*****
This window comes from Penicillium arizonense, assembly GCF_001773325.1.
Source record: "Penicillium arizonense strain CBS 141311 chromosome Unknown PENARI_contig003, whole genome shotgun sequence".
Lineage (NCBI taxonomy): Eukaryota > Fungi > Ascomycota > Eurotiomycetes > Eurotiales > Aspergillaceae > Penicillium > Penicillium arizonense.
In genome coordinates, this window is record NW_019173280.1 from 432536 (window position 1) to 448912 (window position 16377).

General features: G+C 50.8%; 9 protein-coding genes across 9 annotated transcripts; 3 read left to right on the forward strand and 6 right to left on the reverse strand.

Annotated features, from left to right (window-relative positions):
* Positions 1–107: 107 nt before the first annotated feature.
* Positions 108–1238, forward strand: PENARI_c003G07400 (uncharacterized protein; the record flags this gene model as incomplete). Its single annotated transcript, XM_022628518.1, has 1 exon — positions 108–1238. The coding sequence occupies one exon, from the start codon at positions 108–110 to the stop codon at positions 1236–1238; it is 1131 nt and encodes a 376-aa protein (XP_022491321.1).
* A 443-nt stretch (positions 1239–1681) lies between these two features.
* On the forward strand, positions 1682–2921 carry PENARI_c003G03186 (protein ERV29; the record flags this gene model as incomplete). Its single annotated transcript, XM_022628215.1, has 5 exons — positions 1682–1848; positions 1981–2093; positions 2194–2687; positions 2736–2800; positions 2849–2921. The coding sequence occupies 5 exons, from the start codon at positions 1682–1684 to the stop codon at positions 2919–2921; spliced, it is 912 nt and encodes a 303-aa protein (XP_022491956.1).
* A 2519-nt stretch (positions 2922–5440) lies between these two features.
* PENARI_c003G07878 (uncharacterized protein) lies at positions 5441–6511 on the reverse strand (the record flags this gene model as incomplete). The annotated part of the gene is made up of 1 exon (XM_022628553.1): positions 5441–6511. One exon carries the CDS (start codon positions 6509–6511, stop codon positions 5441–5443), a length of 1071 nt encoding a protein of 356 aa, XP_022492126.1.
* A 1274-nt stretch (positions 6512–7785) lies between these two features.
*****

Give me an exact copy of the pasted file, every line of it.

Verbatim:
This window comes from Penicillium arizonense, assembly GCF_001773325.1.
Source record: "Penicillium arizonense strain CBS 141311 chromosome Unknown PENARI_contig003, whole genome shotgun sequence".
Lineage (NCBI taxonomy): Eukaryota > Fungi > Ascomycota > Eurotiomycetes > Eurotiales > Aspergillaceae > Penicillium > Penicillium arizonense.
In genome coordinates, this window is record NW_019173280.1 from 432536 (window position 1) to 448912 (window position 16377).

General features: G+C 50.8%; 9 protein-coding genes across 9 annotated transcripts; 3 read left to right on the forward strand and 6 right to left on the reverse strand.

Annotated features, from left to right (window-relative positions):
* Positions 1–107: 107 nt before the first annotated feature.
* Positions 108–1238, forward strand: PENARI_c003G07400 (uncharacterized protein; the record flags this gene model as incomplete). Its single annotated transcript, XM_022628518.1, has 1 exon — positions 108–1238. The coding sequence occupies one exon, from the start codon at positions 108–110 to the stop codon at positions 1236–1238; it is 1131 nt and encodes a 376-aa protein (XP_022491321.1).
* A 443-nt stretch (positions 1239–1681) lies between these two features.
* On the forward strand, positions 1682–2921 carry PENARI_c003G03186 (protein ERV29; the record flags this gene model as incomplete). Its single annotated transcript, XM_022628215.1, has 5 exons — positions 1682–1848; positions 1981–2093; positions 2194–2687; positions 2736–2800; positions 2849–2921. The coding sequence occupies 5 exons, from the start codon at positions 1682–1684 to the stop codon at positions 2919–2921; spliced, it is 912 nt and encodes a 303-aa protein (XP_022491956.1).
* A 2519-nt stretch (positions 2922–5440) lies between these two features.
* PENARI_c003G07878 (uncharacterized protein) lies at positions 5441–6511 on the reverse strand (the record flags this gene model as incomplete). The annotated part of the gene is made up of 1 exon (XM_022628553.1): positions 5441–6511. One exon carries the CDS (start codon positions 6509–6511, stop codon positions 5441–5443), a length of 1071 nt encoding a protein of 356 aa, XP_022492126.1.
* A 1274-nt stretch (positions 6512–7785) lies between these two features.